Established women's reading rooms in urban centres where women could study
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What did Zhenotdel do to ensure women were represented at all levels of education?
Enforced quotas
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What can be used as evidence of the success of this?
By 1930; 28% of university students were women: compared to 12% in Germany and 20% in Britain
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What rights did women have from 1919?
Right to equal pay for equal work; equal voting rights
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What reproductive rights did women gain?
Soviet Union was the first country to introduce a legal right to abortion on demand
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What was "postcard divorce"?
One partner could end a marriage simply by sending a letter or postcard telling their partner that the relationship was over
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What did this reflect?
The government view of marriage; it was a simple contract that could be dissolved simply and easily by either husband or wife
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What made these rights largely meaningless?
Soviet law courts had very little real authority
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What made legal and political equality meaningless?
Democracy was suspended in mid-1918 and effectively abolished in 1921
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What meant that divorce was a curse in disguise?
Men made use of the new divorce rights to divorce women as soon as they became pregnant
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What happened between 1917 and 1928?
70% of divorces were initiated by men
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What had happened by 1925?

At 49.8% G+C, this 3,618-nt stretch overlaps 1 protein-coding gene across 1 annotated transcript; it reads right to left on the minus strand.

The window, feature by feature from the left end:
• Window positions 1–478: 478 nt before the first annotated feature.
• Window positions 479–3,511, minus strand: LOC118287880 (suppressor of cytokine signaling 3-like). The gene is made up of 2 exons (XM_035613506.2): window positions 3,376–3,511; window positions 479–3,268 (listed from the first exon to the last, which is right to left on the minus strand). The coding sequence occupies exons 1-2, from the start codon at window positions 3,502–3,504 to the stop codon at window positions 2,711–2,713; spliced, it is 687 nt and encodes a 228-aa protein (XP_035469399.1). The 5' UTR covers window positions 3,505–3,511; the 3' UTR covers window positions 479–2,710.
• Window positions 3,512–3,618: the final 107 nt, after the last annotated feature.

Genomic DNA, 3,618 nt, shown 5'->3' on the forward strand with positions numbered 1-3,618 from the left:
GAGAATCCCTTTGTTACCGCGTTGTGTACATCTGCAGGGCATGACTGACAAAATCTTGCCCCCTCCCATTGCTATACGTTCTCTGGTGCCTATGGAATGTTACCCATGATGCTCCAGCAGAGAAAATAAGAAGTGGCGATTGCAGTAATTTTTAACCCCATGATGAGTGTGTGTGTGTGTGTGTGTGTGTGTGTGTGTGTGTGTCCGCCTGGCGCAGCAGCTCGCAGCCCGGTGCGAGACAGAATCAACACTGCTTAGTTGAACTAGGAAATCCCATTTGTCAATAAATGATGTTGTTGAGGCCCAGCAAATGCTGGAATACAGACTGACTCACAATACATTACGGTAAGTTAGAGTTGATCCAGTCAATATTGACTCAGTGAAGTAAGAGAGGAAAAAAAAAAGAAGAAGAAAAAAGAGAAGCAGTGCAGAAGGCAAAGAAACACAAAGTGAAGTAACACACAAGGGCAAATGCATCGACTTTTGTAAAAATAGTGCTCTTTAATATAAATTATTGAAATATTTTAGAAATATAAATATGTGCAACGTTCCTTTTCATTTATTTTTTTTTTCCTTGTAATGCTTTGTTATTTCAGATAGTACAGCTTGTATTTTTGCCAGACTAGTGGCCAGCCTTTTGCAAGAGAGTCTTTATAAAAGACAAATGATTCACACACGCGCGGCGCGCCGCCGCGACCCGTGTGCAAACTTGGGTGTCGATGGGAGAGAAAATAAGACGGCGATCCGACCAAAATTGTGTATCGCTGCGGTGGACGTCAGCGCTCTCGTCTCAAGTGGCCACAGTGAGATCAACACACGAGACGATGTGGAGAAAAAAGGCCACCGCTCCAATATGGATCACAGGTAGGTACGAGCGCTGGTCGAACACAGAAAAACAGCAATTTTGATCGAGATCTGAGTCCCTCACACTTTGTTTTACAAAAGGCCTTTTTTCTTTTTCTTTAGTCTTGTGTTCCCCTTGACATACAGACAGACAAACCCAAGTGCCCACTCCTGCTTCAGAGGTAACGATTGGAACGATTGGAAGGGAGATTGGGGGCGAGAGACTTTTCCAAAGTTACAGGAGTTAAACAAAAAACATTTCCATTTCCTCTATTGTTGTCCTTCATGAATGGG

Experiments with communal living had ended
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What was this replaced by?
The 1926 Marriage Code
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What was contained within the 1926 Marriage Code?
Reflected belief in the traditional family; made adoption easier; gave men and women who were living together the same rights as married couples
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What was not a crime in the USSR?
Sexual harassment
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What did this mean?
Zhenotdel was unwilling to help women who were victims of sexual harassment
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What happened under the NEP?
Gov't did not fund creches or day care facilities
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What developed as a result?
Street gangs, groups of children who had lost their parents in the Civil War lived through petty crime
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How did Trotsky describe the period during the 1930s?
As "the Great Retreat"
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Why did Stalin bring in conservative policies?
They were designed to create a stable society that put all its energies into industrialisation
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What was Stalin's key aim?
Increase birth rates and cut divorce rates
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What new policies were brought in?
Abortion was criminalised unless the life of the woman was in danger; male homosexuality was criminalised; divorce was made expensive and difficult to obtain
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What happened following divorce now?
Fathers were expected to pay a minimum of one-third of their income to their former wives to support their children